Values of less than 0.05 indicated that the sample pairs were not comparable at the 95% confidence level. The analysis found that the methods were comparable for 28 of 36 sign tests. Seven of the eight tests that showed differences involved the HydraSleeve method, indicating that HydraSleeve samples are less comparable to those collected using the low-flow and purge methods.

Only the arsenic samples showed significant differences between results for the purge and low-flow methods. Although the differences were significant for arsenic between all three sampling method pairs, purge consistently generated higher concentrations than low-flow or HydraSleeve. This may reflect the hydrogeologic conditions at the site; during the drilling of some wells, pyrite was noted in the lithology. When pyrite oxidizes — as it may during purging — it is known to release arsenic into groundwater[5]. In this case, purge sampling could yield erroneously high arsenic concentrations.

Lessons learned

  • Sampling costs can differ substantially depending on the method used; significant factors include purge time, the volume of waste water generated, and both the initial and recurring costs for equipment.
  • Each sampling methods draws water from the aquifer (or parts of the aquifer) differently, potentially disturbing groundwater in different ways.
  • The comparability of sampling methods is not necessarily predictable; site-specific analysis may be needed to determine the comparability between methods.
  • Comparative studies can demonstrate that less expensive and/or lower-impact sampling methods are acceptable.

About the Authors

Tim Bayley, Ph.D., joined M&A in 2008 and now leads our dynamic simulation modeling team. He specializes in applied statistics, numerical modeling, and probabilistic modeling for decision support, risk analysis, and optimization. Tim has developed numerous probabilistic models in both dynamic simulation and numerical (flow-and-transport) environments. He focuses mostly on the mining, energy, and environmental sectors.

Colin Kikuchi, Ph.D., joined M&A in 2014, bringing a background in quantitative hydrology and resource economics. He specializes in groundwater flow modeling, uncertainty prediction for hydrologic simulations, analysis of groundwater / surface water interactions, and design of hydrologic monitoring networks.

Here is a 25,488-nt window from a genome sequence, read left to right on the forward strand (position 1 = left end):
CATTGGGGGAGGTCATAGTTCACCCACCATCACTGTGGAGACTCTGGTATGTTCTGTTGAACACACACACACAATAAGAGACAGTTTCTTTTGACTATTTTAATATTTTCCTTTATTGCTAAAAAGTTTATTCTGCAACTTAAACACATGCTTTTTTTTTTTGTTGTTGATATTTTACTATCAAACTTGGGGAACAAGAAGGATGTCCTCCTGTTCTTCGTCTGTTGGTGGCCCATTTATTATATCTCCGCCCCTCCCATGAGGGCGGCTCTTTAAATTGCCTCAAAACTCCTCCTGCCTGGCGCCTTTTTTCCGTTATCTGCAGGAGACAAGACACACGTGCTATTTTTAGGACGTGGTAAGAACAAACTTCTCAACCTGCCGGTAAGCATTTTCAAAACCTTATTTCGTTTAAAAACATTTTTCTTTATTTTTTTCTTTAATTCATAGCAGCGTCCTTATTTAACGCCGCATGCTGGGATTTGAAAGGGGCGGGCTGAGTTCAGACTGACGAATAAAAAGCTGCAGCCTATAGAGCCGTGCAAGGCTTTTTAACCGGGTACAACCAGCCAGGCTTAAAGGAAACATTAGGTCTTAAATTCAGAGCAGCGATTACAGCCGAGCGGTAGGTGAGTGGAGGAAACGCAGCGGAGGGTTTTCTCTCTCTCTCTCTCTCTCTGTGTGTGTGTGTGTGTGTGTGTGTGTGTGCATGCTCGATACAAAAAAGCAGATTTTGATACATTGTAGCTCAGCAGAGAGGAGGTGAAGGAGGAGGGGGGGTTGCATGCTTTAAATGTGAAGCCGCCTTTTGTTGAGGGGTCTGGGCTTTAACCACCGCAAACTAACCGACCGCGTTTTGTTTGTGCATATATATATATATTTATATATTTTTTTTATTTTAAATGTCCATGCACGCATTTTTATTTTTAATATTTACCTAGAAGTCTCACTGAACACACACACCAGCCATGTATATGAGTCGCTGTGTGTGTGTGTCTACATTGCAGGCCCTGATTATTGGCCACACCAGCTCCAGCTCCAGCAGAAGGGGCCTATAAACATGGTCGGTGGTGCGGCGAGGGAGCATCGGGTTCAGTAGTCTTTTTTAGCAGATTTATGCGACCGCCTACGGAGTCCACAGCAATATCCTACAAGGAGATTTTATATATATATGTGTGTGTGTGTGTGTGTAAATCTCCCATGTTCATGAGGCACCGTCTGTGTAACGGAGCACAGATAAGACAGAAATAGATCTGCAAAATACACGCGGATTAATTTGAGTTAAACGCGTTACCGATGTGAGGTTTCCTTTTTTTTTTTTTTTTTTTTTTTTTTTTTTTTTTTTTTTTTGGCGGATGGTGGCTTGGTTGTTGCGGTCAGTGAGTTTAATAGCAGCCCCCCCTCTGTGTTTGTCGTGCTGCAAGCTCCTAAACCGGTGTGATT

Dowling, C.B., Poreda, R.J., Basu, A.R., Peters, S.L., and Pradeep, K.A., 2002, Geochemical study of arsenic release mechanisms in the Bengal Basin groundwater, Water Resources Research 38:9

Kearl, P.M., Korte, N.E., Stites, M., and Baker, J., 1994, Field comparison of micropurging vs. traditional ground water sampling, Groundwater Monitoring & Remediation 14:4

Puls, R.W., and Barcelona, M.J., 1996, Low-flow (minimal drawdown) ground-water sampling procedures, EPA/540/S-95/504, Ground Water Issue, U.S. Environmental Protection Agency, Office of Solid Waste and Emergency Response, Washington, D.C.

Savoie, J.G., and LeBlanc, D.R., 2012, Comparison of no-purge and pumped sampling methods for monitoring concentrations of ordnance-related compounds in groundwater, Camp Edwards, Massachusetts Military Reservation, Cape Cod, Massachusetts, 2009–2010, U.S. Geological Survey Scientific Investigations Report 2012–5084

Shanklin, D.E., Sidle, W.C., and Ferguson, M.E., 1995, Micro-purge low-flow sampling of uranium-contaminated ground water at the Fernald Environmental Management Project, Groundwater Monitoring & Remediation 15:3

Yeskis, D., and Zavala, B., 2002, Ground-water sampling guidelines for superfund and RCRA project managers, EPA 542-S-02-001, Ground Water Forum Issue Paper, U.S. Environmental Protection Agency, Office of Solid Waste and Emergency Response, Washington, D.C.

[1] Eg., Kearl et al., 1994; Shanklin et al., 1995

[2] Kearl et al., 1994
[3] Puls and Barcelona, 1996
[4] Eg., Yeskis and Zevala, 2002
[5] Dowling et al., 2002